Image source: Smith & Wesson.
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Investors in gun stocks have seen extraordinary long-term returns from their shareholdings, and both Smith & Wesson Holding (NASDAQ: SWHC) and Sturm, Ruger (NYSE: RGR) have produced impressive gains over the past decade. More recently, the two stocks have seen increased interest because of what's happening in the political realm, and the election campaigns both for the U.S. presidency and for Congressional posts in the Senate and House are putting gun rights and gun-control aspirations in direct oppositions. Such episodes have been an opportunity for Smith & Wesson and Sturm, Ruger in the past, and smart investors want to know if the recent performance of the two stocks is likely to continue. Let's look more closely at Smith & Wesson and Sturm, Ruger, with the goal of deciding which stock looks more attractive right now.
Valuation and stock performance
Smith & Wesson and Sturm, Ruger have both produced gains for investors, but Smith & Wesson's rise has been much more impressive. Since August 2015, Sturm, Ruger has seen its stock climb by just 8%, compared to a meteoric 73% rise for Smith & Wesson.
Given its strong run, Smith & Wesson might seem like it's probably overvalued compared to its chief rival. Yet when you look at some simple valuation metrics, the impression you get is much different. Comparing the two companies on trailing earnings, both Smith & Wesson and Sturm, Ruger trade at multiples of around 17. Moreover, when you incorporate future earnings expectations into the picture, Smith & Wesson looks like a better bet. Most analysts expect Sturm, Ruger earnings to fall next year, giving the stock a forward earnings multiple of 23. However, Smith & Wesson's growth path gives it a forward multiple of just 14. Based on those figures, Smith & Wesson looks like a better bet even with its strong stock returns.
Dividends and return of capital
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On the other hand, dividend investors have only one choice when it comes to the two gunmakers. Sturm, Ruger pays a dividend that currently yields 3%, while Smith & Wesson doesn't pay a dividend at all. In its most recent quarter, Sturm, Ruger boosted its dividend by a penny per share to $0.49, following through on its commitment to pay shareholders a certain percentage of earnings each quarter. This leads to some dividend volatility, but it also results in more sharing of the company's success with shareholders.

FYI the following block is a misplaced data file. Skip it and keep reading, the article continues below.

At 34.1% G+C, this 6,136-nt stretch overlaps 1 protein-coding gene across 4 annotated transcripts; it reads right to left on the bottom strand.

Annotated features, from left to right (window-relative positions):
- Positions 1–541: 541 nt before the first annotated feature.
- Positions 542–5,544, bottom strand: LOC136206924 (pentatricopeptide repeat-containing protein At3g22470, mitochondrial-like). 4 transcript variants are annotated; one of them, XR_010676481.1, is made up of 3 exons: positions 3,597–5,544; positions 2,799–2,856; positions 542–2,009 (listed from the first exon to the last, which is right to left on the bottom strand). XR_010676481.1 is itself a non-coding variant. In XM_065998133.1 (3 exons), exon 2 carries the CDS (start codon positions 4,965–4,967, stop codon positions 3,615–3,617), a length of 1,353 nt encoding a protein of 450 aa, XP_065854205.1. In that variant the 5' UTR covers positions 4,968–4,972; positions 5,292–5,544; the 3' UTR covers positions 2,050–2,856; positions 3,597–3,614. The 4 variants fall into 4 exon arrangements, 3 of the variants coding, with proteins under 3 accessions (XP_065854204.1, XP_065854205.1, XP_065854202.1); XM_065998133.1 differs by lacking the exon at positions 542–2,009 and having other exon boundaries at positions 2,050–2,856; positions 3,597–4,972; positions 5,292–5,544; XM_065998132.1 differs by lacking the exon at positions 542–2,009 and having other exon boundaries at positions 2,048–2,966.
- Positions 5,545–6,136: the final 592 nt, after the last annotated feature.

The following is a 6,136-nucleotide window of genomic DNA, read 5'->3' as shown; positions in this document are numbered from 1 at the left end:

In the past, both Smith & Wesson and Sturm, Ruger used stock repurchases to return capital to shareholders. However, the rise in share prices has dissuaded the two gunmakers from doing so recently, and neither Sturm, Ruger nor Smith & Wesson has reported any buyback activity so far in 2016. Based on these facts, Sturm, Ruger has a clear advantage over Smith & Wesson thanks to its dividend policy.
Growth and risk factors
Both Smith & Wesson and Sturm, Ruger have high hopes for continuing to grow, even though growth potential for the gun industry is always subject to the risk of increased regulation. For Sturm, Ruger, however, some of the excitement about the industry's opportunities has been tempered by concerns about the future leadership of the company. In its second-quarter financial report earlier in August, Sturm, Ruger's results looked solid, with sales growth of almost 20% leading to an increase of more than a third in earnings per share for the quarter. New products such as the American Pistol and the Precision Rifle contributed about a third of the company's overall firearm sales, and sell-through from distributors to retailers grew at a faster pace than overall background checks, suggesting market-share gains versus some of its competitors. However, Sturm, Ruger also announced that CEO Michael Fifer would retire next spring, with current COO Christopher Killoy taking over the top spot in May 2017. Investors responded negatively, and some worry that a change at the top will only compound some of the execution issues that have plagued Sturm, Ruger in the past.
By contrast, Smith & Wesson has moved forward aggressively. The company has benefited from the same positive trends in the gun market, but what has investors really excited is the fact that Smith & Wesson is looking to take a more comprehensive position in the sporting goods and accessories industry. With its purchase of Crimson Trace, which makes laser sighting devices, Smith & Wesson continued a plan that started with earlier purchases of accessories maker Battenfeld Technologies and knife specialist Taylor Brands. By developing a diversified portfolio, Smith & Wesson is looking to reduce its potential risk from gun regulation, and investors believe that move is a smart one even with current strength in firearm sales.
Overall, both gun stocks have plenty of room for future gains. However, based both on valuation and on strategic growth prospects, Smith & Wesson has better potential. Income investors will prefer the dividend income that Sturm, Ruger provides, but it will have to compete more effectively against Smith & Wesson in order to produce similar long-term future returns.
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Dan Caplinger has no position in any stocks mentioned. The Motley Fool has no position in any of the stocks mentioned. Try any of our Foolish newsletter services free for 30 days. We Fools may not all hold the same opinions, but we all believe that considering a diverse range of insights makes us better investors. The Motley Fool has a disclosure policy.